As the New York Asian Film Festival winds down over the weekend, with closing film The Rooftop on Monday at the Asia Society, the Japan Cuts festival at the Japan Society is just getting started in earnest, with lots of good stuff coming up between now and the 21st.
Shion Sono’s latest opus, Bad Film, screens tonight, along with the perverted super hero story Hentai Kamen. Also playing is Helter Skelter (see review here), one of the highlights of the festival so far, and the tragicomic Dreams for Sale – an increasingly dark film about a couple scamming lonely-hearts out of money to fund their restaurant.
While Rurouni Kenshin will draw in blockbuster crowds with its pretty-boy casting and manga crossover appeal, frankly it is way too conventional to be memorable (though the fight scenes are unexpectedly solid). Better and weirder is The Warped Forest, by Shunichiro Miki, one-third of the troika who directed CSB favorite Funky Forest: The First Contact. Warped Forest is more fitfully amusing, rarely reaching the sublime peaks of Funky Forest, but it is a pleasant fever-dream of a movie and you are unlikely to find a director more obsessed with navels.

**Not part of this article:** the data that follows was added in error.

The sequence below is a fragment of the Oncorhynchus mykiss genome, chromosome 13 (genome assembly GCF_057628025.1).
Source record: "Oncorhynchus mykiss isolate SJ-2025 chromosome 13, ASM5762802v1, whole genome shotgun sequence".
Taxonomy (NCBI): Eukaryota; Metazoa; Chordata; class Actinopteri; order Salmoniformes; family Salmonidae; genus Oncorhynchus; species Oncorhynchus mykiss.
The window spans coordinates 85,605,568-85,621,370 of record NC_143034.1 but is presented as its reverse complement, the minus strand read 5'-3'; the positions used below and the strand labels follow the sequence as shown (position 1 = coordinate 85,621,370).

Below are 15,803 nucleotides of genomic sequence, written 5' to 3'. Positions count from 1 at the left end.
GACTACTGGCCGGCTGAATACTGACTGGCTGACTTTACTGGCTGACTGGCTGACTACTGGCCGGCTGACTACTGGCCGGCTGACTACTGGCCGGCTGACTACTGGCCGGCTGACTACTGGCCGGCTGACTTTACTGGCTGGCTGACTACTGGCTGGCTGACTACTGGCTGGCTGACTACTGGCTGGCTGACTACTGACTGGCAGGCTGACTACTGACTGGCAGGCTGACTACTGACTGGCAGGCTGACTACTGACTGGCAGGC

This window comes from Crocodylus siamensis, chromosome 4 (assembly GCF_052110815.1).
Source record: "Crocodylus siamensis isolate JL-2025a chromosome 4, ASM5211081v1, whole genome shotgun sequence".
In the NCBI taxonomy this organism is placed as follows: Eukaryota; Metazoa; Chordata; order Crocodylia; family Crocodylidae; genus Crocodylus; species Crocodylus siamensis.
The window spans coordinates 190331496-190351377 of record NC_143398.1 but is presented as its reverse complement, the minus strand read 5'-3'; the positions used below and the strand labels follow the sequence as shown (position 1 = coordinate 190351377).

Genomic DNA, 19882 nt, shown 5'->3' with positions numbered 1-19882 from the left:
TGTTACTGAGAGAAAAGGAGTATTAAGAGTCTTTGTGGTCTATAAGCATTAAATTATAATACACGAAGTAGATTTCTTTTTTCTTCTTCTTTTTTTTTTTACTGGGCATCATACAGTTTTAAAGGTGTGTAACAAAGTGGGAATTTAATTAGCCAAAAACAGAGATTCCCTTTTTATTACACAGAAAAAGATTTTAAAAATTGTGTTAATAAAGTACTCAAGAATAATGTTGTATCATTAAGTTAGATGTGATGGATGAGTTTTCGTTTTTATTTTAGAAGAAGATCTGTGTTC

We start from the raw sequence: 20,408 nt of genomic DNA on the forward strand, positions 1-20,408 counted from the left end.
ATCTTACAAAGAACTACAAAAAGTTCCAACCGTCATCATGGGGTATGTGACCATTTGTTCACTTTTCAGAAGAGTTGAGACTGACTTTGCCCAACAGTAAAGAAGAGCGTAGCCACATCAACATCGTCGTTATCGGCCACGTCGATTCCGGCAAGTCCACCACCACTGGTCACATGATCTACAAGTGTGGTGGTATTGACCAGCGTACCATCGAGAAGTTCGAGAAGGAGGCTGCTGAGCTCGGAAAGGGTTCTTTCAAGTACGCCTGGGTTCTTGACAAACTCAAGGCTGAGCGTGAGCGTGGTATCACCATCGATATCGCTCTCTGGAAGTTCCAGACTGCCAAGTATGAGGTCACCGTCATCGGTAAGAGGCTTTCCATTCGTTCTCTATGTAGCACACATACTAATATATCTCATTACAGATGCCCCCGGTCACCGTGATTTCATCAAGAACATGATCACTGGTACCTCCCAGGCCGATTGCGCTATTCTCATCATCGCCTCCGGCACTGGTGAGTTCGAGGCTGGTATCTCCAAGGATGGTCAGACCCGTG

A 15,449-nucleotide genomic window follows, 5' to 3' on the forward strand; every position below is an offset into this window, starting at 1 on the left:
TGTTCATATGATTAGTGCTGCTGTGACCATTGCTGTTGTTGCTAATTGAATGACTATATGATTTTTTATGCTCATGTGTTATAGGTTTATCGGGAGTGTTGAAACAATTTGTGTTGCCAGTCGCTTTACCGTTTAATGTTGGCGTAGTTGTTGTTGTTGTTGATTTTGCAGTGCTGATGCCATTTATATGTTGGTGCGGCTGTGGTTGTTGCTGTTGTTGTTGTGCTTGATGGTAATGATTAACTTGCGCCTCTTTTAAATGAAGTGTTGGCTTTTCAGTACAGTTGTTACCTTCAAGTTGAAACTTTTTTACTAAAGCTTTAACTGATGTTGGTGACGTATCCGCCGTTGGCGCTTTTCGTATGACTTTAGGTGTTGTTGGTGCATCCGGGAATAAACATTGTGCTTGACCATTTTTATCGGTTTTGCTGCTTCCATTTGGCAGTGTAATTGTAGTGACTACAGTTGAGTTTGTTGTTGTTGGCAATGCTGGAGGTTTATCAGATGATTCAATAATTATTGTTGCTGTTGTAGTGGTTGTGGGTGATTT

For my money, though, you’d do even better to catch It’s Me It’s Me, the latest from Satoshi Miki (director of another CSB favorite, Adrift in Tokyo), about a young man whose life becomes a recursive identity crisis spiral after he tries to scam another man’s mother for some quick bucks. Miki’s films always have a shaggy-dog charm and It’s Me is no exception, with the internal logic of the situation playing out as more and more doppelgangers of the protagonist start to pop up.
Or if baths and craziness are your thing, don’t miss out on Thermae Romae, a surprisingly entertaining time-hopping epic about an ancient Roman bath designer who draws inspiration from modern Japanese baths in order to save the Empire. Thermae Romae is tremendously silly, occasionally a teeny bit schmaltzy, but overall charming and laugh out loud funny. The star, Hiroshi Abe, a former model, is one of those actors you know you’ve seen before, but can’t recall exactly where. A quick look at his resume shows why: he has appeared in dozens of memorable films and shows– everything from Godzilla 2000, to Hana and Alice, to Tetsujin 28, to Survive Style 5+, to I Wish – without ever really standing out (well, maybe in Survive Style). Thermae Romae, however, gives him a real opportunity to shine as a Roman chauvinist stunned by modern Japanese conveniences. Abe plays it perfectly straight, never cracking a smile and is the best thing about the film, which also features some great sets from Nikkatsu and the legendary Cinecitta. Catch it now – a sequel is already in the works.
© David Austin
Filed under: Movie Reviews and Movie Reviews: Japan and Contributors: David and Venues: The Japan Society and People: Shion Sono and Film Festivals: New York Asian Film Festival 2013 and Film Festivals: Japan Cuts 2013